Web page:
Not long after arriving in Sydney in the mid-1990s, I remember being blown away by the elaborate wigs of drag queen, Maude Boate.
Maude was a regular performer at the legendary, sadly missed Albury Hotel. Working alongside Maude at The Albury, was barman, Tim Chappell, one of the Academy Award-winning costume designers for “Priscilla, Queen Of The Desert”. Apparently, that’s how some of the Maude Boate-designed headgear and dresses ended up in the movie.
The other connection between Maude and Tim was that both came from my hometown, Lismore. I remember discovering that about Tim about the time he won the Academy Award. But it wasn’t until a few years later I discovered Maude Boate was in fact, Michael Gates, also from my hometown.
Being of a similar age, I knew exactly what he meant. And yet, at the same time as Jim Brigginshaw, the editor of the local newspaper, The Northern Star was writing inflammatory anti-gay editorials, people like Mike Bray and Vera Bourne (the mother of a schoolmate) were hosting Gaywaves on the local community radio station, 2NCR-FM, Mike ran a gay restaurant called “Double Dutch” and the local social group, Tropical Fruits was just starting out.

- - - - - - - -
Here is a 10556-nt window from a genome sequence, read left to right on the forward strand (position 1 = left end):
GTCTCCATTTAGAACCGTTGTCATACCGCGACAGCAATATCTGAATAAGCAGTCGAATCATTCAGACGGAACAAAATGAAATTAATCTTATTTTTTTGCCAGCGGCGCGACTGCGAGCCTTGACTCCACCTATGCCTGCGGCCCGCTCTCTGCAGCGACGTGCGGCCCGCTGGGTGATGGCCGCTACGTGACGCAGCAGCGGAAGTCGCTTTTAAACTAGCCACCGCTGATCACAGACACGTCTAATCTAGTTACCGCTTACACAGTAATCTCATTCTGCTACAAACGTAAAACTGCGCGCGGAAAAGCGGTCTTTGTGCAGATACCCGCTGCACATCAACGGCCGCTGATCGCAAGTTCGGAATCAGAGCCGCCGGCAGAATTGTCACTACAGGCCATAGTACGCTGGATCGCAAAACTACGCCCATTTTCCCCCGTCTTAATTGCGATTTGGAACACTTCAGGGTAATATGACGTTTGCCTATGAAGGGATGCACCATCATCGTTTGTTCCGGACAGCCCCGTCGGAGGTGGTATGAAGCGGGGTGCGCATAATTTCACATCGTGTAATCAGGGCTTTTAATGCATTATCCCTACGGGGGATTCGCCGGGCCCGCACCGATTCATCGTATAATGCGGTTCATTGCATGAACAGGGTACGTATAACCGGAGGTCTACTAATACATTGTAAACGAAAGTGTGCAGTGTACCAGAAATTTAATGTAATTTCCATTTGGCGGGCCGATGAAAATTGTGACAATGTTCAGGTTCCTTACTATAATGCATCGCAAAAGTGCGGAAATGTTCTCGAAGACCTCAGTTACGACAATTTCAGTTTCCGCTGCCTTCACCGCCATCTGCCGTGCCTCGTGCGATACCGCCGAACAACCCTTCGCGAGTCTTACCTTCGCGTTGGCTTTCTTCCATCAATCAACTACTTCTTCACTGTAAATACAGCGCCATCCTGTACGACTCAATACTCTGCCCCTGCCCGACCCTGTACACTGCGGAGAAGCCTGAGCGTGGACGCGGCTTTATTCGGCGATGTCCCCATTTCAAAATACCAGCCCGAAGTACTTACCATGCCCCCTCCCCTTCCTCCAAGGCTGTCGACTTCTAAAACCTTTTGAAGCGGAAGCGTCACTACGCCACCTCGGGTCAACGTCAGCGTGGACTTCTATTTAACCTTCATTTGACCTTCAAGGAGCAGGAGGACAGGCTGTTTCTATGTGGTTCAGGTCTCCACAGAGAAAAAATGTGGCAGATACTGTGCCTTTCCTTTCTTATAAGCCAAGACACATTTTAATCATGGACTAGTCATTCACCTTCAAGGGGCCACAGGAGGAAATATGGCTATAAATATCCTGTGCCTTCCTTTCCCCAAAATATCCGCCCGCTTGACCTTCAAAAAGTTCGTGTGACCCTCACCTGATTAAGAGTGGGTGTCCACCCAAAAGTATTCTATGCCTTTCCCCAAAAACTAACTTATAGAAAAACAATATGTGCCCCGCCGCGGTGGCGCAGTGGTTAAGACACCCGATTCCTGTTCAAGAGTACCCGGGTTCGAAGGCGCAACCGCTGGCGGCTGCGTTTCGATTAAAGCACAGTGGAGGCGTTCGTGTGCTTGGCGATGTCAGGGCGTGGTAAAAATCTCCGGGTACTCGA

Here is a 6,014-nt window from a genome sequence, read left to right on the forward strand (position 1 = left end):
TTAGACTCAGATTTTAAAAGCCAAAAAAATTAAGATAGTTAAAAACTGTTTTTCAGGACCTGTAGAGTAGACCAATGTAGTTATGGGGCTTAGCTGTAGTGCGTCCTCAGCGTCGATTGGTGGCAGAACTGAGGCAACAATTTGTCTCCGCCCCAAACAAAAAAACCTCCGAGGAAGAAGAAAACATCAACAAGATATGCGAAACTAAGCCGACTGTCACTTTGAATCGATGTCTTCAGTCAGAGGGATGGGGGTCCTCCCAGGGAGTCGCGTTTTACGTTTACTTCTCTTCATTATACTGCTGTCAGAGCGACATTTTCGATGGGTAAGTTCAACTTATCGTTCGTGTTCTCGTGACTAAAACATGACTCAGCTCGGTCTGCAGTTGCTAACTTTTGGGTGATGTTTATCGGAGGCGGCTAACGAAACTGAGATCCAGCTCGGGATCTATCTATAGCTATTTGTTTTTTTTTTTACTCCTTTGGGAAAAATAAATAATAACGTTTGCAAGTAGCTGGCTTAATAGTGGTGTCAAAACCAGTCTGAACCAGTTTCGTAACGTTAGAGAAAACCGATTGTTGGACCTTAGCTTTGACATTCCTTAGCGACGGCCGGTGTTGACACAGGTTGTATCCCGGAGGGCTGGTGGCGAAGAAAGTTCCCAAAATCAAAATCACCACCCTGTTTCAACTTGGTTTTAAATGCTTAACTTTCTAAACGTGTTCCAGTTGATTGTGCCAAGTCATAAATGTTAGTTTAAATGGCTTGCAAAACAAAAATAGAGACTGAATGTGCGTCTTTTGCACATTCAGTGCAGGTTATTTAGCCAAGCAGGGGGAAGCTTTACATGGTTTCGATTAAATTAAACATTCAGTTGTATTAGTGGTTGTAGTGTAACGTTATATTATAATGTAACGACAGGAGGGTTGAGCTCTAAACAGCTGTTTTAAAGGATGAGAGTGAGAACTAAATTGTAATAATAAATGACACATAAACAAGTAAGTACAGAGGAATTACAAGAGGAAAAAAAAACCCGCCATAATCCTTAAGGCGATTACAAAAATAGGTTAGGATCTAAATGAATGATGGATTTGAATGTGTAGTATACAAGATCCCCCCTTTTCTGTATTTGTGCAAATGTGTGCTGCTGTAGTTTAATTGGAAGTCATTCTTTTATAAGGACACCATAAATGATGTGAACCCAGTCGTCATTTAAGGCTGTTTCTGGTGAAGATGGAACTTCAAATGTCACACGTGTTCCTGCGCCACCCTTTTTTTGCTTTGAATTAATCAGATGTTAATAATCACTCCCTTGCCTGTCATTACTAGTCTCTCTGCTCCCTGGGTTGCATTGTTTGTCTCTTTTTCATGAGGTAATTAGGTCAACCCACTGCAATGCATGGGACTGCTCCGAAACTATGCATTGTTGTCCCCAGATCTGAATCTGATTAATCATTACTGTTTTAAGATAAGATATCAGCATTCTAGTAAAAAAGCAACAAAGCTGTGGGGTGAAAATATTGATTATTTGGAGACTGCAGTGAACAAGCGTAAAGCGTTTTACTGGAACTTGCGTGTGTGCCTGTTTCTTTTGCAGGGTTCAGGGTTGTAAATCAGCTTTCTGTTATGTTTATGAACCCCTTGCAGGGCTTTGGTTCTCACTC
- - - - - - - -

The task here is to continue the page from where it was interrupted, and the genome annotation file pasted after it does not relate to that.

Thirty five years later, Tropical Fruits is now a multi-day festival (with a pool party and street parade) that attracts a lot of visitors from elsewhere (the actor Alan Cumming was the star celebrity guest this year), and there’s an exhibition at the local art gallery paying tribute to the work of a man who achieved a great deal through his drag persona.
Design-wise, Maude Boate continues to influence how many of Sydney’s drag queens dress. In the short video, Michael also describes how he makes wigs for the stage production of “Priscilla, Queen Of The Desert”.
It’s a lovely exhibition. Well worth a look. But be quick, noting it closes January 30, 2016.